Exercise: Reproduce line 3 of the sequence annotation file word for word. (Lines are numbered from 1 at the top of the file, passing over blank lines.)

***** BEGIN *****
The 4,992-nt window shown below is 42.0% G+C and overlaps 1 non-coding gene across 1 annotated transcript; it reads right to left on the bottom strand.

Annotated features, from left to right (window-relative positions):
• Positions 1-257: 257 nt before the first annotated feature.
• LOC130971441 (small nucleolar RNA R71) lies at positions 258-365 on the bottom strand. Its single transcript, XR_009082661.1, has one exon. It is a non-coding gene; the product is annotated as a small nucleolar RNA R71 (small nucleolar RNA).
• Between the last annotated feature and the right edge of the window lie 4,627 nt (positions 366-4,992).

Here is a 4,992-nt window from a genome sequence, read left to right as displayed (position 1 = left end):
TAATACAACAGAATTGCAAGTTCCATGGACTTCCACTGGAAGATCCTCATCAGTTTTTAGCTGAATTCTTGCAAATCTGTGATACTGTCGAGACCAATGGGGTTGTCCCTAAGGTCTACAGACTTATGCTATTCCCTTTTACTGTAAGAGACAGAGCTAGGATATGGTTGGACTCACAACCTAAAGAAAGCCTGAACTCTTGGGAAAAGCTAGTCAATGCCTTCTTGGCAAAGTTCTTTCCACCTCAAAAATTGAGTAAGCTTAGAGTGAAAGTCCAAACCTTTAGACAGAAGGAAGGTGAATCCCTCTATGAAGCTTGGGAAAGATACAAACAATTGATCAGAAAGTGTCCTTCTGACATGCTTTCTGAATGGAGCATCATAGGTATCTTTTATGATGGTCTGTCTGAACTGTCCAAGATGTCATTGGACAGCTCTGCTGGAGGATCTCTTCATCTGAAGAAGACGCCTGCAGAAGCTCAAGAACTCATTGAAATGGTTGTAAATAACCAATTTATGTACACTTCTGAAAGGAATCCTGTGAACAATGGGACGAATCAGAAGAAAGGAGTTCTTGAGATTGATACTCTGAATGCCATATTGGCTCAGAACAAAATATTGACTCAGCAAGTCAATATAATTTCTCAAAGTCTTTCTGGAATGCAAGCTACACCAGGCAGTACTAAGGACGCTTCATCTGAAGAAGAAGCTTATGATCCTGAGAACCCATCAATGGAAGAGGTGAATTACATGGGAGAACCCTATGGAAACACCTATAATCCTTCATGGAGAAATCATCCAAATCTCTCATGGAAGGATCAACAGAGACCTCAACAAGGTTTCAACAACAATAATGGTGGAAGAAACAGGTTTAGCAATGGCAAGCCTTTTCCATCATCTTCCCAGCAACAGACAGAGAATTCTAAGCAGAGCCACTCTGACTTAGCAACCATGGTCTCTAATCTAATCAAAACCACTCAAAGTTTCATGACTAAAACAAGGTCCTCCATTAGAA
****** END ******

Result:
• Positions 1-257: 257 nt before the first annotated feature.